By finding a friend, keeping its cage in the open, or simply calling out, you can increase the small chance it will find you and once again be safely back in your arms.

Find a friend

They say two heads are better than one. When you are looking for a missing pet, this is true because you can get things done more quickly. 

They can help post out fliers, post on social media, or just help talk to people around the neighborhood. 

You’ll get the story of your missing budgie out there more quickly, so if someone happens to see a small bird, they’ll know it’s the missing bird they heard about.

Maybe consider giving a small reward because money can always be an incentive for someone to help.

Get its Cage

The two most popular sayings about home are “home sweet home” and “home is where the heart is”. 

They are completely accurate because home is where you feel the most comfortable, and it’s the same for animals. 

A fantastic way to lure your budgie back to you is by bringing the cage near the area where the bird flew away. 

If the budgie happens to be nearby, seeing their cage can help it gather up enough courage to fly back to its safe nest.

Another way to make the cage seem more alluring is by placing some treats inside the cage because food is a great lure.

Call to them

Sometimes, simply calling out to your budgie is the answer to your problem. If your parakeet happens to be in the vicinity, try calling out to them. 

Use its name and familiar phrases to lure it back to you. You can also try playing some music! 

Interesting READ  Do Budgies Like Music?

My budgie has a few songs he loves so if your budgie has a favorite song, play it. 

This might be just the thing you need to get your budgie to feel safe and brave enough to try to fly back home to you.


Three ways to prevent a parakeet from flying away

The best way to keep your parakeet safe is to prevent it from flying away in the first place. 

By clipping its wings, using a recall cue, and simply closing the windows, you increase the odds of never having to deal with this problem at all.

Clipping Wings

Clipping your bird’s wings is a wonderful way to physically stop them from flying away. Don’t worry; clipping their wings doesn’t hurt them, and eventually, they do grow back.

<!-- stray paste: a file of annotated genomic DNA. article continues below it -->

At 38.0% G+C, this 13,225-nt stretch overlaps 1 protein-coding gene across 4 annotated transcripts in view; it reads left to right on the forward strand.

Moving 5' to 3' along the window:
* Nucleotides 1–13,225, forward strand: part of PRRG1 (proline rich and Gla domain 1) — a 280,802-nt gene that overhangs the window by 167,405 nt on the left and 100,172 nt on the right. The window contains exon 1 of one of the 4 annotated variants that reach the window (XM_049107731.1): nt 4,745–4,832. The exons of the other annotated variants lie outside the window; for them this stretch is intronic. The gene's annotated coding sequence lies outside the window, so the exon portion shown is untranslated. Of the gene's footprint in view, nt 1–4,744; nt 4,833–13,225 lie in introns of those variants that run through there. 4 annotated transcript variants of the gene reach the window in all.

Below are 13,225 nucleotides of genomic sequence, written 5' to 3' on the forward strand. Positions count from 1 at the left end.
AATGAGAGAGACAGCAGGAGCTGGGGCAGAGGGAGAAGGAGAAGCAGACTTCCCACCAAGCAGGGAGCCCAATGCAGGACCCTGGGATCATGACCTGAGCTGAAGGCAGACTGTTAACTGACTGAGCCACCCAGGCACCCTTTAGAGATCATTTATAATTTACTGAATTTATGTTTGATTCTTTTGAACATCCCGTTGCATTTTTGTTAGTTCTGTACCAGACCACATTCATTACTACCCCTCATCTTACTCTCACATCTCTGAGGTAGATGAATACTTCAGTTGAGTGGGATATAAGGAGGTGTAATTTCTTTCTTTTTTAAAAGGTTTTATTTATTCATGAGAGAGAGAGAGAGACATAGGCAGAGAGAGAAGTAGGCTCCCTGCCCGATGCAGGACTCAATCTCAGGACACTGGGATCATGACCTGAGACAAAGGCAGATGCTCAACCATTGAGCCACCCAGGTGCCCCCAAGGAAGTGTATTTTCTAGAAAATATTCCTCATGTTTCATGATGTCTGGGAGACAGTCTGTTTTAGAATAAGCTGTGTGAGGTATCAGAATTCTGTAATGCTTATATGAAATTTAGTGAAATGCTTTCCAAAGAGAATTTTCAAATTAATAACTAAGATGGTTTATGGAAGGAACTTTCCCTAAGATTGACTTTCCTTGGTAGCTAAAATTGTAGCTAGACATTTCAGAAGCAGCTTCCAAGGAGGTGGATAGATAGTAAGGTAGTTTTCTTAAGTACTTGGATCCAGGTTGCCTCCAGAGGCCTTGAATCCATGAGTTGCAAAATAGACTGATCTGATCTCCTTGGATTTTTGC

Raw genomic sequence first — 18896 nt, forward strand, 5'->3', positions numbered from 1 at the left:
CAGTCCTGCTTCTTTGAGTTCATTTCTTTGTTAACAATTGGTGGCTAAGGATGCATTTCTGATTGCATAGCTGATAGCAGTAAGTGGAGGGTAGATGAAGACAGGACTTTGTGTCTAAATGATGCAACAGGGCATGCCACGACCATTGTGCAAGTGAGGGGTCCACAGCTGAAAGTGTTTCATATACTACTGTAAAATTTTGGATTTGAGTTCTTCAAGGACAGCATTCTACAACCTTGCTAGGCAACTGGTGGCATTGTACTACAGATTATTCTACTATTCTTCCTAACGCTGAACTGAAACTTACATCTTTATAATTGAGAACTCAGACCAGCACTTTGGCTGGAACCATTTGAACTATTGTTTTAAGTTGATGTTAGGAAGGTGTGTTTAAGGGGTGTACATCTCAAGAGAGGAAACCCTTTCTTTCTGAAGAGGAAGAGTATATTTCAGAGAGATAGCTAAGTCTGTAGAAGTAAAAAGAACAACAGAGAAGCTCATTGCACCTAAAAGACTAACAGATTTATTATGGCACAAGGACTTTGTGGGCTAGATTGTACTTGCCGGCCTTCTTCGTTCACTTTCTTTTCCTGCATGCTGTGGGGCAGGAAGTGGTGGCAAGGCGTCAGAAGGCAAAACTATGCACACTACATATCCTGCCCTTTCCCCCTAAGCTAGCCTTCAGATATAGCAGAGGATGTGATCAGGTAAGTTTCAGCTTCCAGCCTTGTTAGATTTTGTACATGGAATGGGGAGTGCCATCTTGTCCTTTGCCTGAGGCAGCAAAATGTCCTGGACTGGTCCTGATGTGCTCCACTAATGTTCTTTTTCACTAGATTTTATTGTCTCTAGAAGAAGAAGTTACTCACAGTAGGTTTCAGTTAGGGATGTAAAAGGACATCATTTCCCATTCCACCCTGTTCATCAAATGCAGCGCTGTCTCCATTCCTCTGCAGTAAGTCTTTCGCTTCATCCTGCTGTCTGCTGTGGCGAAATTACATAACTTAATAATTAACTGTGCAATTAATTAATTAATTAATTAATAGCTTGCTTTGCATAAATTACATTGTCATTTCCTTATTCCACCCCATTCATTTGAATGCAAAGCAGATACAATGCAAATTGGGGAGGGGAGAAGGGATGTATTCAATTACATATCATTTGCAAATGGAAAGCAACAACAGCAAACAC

It’s just a simple preventative measure you can use. This can be done at home if a vet teaches you. 

However, do not ever attempt to clip your bird’s wings until you’ve been taught by a professional. 

If this is the case, you must take the budgie to an avian vet to clip them. Attempting to do it yourself without any prior training can hurt the budgie.

Recall Cue

A recall cue is a great non-invasive way to help your budgie stay at home where it belongs. 

A recall cue helps your bird come to you when you use it and then fly to what is called a ‘station target’ for a treat. 

Now, this takes a decent amount of training, so be prepared to spend a few weeks on it. 

Depending on how difficult it is to train your bird, it could even take a few months. The best thing to do is just remain patient because it will pay off in the end.

Closed Windows

Now, the simplest way to keep your budgie inside the house is to do two simple things. Close the doors and the windows. See, if you do that, then there is little to no chance of them leaving the house. 

Sure, they could fly out when you open the door or window briefly, but there must be a lot of factors at play for your parakeet to be able to escape. 

If you make it a habit of having the windows and doors closed, then there is a good chance your parakeet will remain in the house and live a good, safe life.


Conclusion

And there you have it, folks. I am sorry if you came here because your parakeet has flown away, and you just have no idea how to start the search. 

The overall odds of finding your parakeet are not very good. 

If you are lucky and are simply checking this out due to fear of losing your bird, then please take measures to keep your parakeet safe.

The fact of the matter is it isn’t safe if your domesticated parakeet gets out. 

You can only try to prevent them from escaping in the first place to ensure their safety. It’s the only way and the best way.